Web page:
(Hope, meet Gavin. Five and a half pound baby, meet nine pound baby. Slobbering ensues.)
We're becoming guinea pigs. It's nothing to aspire to. If you think about it too hard, it's glum reminder of what rare, freaky straits we find ourselves in. But it could do a lot of good.
Even though Hope was diagnosed a few weeks ago with Cornelia de Lange Syndrome, we are proceeding with blood tests to confirm it -- a process that could pinpoint the specific gene that went awry to give the syndrome to Hope and Will.
We're enlisting in a study by Children's Hospital of Philadelphia of families with multiple CdLS children. Hope's blood first will be analyzed in hopes of finding the gene. If it is, they will follow with blood from Will that we banked when he died.
We've had chats about entering the study. On the surface, it seems redundant. We instinctively want to protect Hope. Drawing her blood to map her genomes and sharing those results with the medical world seems like the ultimate intrusion.
But the potential benefits outweigh those qualms. Foremost, it could further understanding of a condition we wish didn't exist. It also could assist us if we roll the dice with future pregnancies.
Research is moving swiftly, but it's still mostly a small-scale operation run largely from Children's Hospital of Philadelphia. There's simply not that many kids out there; it's thought to affect 1 in 10,000-100,000 live births.
And there are far fewer families with more than one CdLS child. Supposedly, 1-2 percent have multiple children with the syndrome. But it's a bit like lightning striking twice. Caused by one gene mutating and not forming correctly during conception, CdLS is a dominant condition. That means if you have the gene, you have CdLS. Neither Mo nor I do.
There's a complicated explanation for why this would happen twice called germline mosaicism that involves a problem during meiosos, the process of cell division in sexual reproduction.
That's a tough concept to wrap your head around. Mo summed it up best when she said, "One of us is kicking out some messed up sperms or eggs."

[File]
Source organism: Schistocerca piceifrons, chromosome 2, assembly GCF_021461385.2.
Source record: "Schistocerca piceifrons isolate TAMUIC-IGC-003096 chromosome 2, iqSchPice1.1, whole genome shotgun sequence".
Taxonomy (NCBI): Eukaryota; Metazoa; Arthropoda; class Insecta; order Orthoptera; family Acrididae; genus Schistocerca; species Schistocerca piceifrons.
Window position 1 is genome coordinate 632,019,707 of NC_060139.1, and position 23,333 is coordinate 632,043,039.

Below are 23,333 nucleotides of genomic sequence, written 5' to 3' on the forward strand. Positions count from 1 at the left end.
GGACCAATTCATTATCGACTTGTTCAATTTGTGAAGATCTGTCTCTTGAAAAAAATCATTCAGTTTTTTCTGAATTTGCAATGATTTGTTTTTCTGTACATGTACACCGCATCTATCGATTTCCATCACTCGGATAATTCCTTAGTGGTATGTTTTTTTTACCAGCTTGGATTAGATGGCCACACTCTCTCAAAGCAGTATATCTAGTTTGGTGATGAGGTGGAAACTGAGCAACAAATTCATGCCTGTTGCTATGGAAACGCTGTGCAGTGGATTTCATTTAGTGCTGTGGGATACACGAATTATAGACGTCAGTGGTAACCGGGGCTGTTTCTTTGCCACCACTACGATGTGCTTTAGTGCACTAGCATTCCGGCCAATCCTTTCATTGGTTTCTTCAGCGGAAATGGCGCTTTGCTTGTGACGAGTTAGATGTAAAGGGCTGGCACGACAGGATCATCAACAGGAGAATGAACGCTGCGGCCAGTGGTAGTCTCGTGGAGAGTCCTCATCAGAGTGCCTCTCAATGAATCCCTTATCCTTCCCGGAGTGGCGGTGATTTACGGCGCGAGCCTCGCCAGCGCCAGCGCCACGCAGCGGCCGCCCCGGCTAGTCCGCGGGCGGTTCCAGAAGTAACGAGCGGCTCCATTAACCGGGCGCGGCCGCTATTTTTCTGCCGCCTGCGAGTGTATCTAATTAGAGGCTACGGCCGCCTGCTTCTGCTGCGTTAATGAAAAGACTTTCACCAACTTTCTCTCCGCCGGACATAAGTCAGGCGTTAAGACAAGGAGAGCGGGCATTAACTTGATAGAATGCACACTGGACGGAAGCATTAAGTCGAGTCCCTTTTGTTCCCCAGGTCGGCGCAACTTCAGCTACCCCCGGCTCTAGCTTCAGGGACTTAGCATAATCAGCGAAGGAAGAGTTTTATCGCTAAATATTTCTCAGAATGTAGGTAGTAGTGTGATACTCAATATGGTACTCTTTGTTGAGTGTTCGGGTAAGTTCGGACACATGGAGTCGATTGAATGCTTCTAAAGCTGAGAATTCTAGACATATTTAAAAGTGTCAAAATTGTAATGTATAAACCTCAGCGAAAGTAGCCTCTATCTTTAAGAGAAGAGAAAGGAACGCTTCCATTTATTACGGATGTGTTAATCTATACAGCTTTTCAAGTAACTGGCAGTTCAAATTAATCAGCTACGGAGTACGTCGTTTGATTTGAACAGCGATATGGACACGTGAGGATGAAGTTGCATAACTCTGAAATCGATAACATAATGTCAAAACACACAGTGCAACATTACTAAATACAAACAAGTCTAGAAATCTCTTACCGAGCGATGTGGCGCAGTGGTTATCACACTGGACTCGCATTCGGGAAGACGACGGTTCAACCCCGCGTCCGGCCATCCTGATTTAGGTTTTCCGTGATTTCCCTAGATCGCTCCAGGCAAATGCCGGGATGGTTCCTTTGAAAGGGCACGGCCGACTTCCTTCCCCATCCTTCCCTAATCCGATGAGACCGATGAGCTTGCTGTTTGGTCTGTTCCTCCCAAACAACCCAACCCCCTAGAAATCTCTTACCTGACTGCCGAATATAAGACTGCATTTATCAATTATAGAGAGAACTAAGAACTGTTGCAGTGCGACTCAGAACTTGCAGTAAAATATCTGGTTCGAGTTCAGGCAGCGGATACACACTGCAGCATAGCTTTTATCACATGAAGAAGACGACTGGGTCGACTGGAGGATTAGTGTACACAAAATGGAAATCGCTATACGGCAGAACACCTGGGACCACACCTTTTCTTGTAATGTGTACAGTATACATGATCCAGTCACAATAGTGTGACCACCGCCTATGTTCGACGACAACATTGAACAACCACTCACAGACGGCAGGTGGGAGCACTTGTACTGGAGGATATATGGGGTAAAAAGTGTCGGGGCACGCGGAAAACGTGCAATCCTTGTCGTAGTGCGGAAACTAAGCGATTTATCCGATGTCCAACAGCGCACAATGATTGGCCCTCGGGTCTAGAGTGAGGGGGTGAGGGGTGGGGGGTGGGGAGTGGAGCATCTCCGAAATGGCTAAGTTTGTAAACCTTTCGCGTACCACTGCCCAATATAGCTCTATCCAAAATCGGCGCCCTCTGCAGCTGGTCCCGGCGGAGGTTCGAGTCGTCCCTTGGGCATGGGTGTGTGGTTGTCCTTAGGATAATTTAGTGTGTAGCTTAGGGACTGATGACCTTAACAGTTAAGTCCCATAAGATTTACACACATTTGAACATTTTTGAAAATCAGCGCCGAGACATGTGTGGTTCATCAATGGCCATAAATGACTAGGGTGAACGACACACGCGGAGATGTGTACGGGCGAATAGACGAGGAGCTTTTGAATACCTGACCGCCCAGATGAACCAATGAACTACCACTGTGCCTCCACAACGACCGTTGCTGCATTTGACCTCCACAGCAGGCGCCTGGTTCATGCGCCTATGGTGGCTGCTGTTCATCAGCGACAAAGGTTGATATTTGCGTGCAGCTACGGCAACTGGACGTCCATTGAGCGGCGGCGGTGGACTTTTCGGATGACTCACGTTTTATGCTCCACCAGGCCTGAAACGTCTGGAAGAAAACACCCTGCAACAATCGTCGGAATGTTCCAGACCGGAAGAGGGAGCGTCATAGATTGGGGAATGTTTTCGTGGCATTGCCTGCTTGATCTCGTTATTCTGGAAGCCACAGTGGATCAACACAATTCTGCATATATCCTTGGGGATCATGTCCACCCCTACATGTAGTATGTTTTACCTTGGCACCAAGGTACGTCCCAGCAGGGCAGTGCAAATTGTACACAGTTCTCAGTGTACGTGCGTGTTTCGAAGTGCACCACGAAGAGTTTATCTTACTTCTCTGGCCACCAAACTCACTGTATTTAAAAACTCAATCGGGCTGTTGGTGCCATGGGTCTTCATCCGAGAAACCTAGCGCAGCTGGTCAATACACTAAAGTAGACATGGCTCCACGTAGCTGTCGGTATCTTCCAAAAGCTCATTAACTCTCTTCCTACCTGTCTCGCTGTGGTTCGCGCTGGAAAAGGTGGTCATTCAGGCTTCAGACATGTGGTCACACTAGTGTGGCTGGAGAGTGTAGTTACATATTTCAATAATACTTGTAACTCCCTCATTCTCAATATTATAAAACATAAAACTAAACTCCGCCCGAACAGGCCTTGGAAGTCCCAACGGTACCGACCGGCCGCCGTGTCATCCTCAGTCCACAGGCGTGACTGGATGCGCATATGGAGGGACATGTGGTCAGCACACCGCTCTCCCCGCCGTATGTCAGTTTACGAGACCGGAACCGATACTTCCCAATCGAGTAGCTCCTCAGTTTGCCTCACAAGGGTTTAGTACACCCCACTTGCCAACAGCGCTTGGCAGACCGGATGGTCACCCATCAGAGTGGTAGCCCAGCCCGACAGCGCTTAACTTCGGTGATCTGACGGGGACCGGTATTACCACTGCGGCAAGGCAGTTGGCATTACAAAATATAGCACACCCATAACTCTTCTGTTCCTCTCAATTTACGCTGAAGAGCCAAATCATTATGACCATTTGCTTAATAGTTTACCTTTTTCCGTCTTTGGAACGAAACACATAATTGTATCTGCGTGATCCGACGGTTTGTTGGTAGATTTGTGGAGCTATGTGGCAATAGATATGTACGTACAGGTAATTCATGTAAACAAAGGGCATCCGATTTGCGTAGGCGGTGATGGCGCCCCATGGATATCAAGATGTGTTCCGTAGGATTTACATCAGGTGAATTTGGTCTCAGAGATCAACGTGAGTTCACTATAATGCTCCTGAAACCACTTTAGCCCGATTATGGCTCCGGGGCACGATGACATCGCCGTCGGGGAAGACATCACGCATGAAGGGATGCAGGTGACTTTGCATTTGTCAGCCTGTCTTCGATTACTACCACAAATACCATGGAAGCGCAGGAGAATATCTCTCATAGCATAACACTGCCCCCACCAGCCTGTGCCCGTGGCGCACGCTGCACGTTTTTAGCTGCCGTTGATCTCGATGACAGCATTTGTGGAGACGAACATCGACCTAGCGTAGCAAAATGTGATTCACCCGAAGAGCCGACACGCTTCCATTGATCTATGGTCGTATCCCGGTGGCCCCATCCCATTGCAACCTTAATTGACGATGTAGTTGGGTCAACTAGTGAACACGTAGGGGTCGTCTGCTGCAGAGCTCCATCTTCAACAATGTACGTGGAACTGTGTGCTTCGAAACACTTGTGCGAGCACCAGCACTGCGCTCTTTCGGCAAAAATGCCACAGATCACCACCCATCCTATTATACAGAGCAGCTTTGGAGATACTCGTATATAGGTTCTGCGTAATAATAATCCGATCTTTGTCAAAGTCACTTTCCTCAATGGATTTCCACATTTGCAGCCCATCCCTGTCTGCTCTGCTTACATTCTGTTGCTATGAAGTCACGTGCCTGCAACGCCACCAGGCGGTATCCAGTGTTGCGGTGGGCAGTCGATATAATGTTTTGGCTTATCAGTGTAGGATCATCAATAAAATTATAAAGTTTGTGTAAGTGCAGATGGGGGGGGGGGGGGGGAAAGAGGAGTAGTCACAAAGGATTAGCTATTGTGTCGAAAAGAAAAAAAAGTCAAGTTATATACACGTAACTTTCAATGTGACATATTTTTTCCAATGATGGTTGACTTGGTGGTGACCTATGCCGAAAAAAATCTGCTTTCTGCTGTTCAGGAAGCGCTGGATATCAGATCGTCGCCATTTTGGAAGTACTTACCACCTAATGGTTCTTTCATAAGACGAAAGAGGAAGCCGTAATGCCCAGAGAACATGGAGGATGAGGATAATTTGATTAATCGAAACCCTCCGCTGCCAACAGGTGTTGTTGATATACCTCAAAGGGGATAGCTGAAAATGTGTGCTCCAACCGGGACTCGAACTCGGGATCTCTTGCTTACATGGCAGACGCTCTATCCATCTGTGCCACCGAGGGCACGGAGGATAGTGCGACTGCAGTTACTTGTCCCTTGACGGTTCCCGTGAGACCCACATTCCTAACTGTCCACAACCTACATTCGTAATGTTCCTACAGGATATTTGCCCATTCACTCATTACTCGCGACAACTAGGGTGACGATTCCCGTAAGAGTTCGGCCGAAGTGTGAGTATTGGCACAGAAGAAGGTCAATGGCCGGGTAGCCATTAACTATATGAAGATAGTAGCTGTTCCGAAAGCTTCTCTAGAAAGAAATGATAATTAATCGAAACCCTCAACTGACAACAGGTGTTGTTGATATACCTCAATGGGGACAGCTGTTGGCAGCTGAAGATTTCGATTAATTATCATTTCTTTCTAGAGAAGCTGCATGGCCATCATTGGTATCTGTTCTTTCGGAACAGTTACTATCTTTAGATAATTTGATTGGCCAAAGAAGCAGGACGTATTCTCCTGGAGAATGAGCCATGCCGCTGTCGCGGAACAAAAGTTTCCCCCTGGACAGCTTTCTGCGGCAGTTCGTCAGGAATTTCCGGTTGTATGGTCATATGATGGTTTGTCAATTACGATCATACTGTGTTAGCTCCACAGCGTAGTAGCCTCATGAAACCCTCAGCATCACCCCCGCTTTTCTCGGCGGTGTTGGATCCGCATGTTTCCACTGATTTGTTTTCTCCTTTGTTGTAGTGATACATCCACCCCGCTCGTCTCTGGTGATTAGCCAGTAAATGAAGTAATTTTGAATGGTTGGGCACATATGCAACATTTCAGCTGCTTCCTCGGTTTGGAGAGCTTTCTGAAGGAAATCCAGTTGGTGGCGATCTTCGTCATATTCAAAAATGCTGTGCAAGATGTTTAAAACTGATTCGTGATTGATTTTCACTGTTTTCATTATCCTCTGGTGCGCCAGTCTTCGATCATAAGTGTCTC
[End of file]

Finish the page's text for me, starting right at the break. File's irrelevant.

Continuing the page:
The tests to find the gene are being run by Dr. Ian Krantz of Children's Hospital. He is one of two scientists in the past few years to isolate the cause of CdLS to three genes among the 30,000 or so we all have. One or the other is all it takes to cause CdLS: All are located on the fifth chromosome of the 46 that form life.
The test is hardly a sure thing. Common syndromes like Down Syndrome are easy to confirm at a microscopic level because they involve an entire missing or extra chromosome. Kids with CdLS have the correct number of chromosomes, but one bad gene within one of the 46.
The difference is like looking at a house from a satellite. Finding Down is like noticing it's missing a wall. Finding CdLS is like peering through the window, going around a wall, opening a door and noticing the missing sock under the bed.
And the results may not give us much comfort. The tests are able to find the gene only about half the time. When they do, they usually find a gene linked to classic CdLS, a more severe variety associated with greater retardation. There's a small chance of finding a gene that causes the milder strain.
Failure to find the gene means nothing. Hope still has CdLS.
But the payoff could be great. We'd like to have another child. Everything we've read or heard leads us to believe that children with CdLS do far better with siblings they can mimic and learn from. And it would help us too. We still crave those rich, mundane passages like soccer practice, spelling bees and junior proms that we may not get to experience with Hope.
Finding the gene could help our odds. Our crash course in genetics has taught us that, no matter how bad the condition, the worst odds of recurrence are 50/50. Ours are presumably more than 2 percent and less than 50.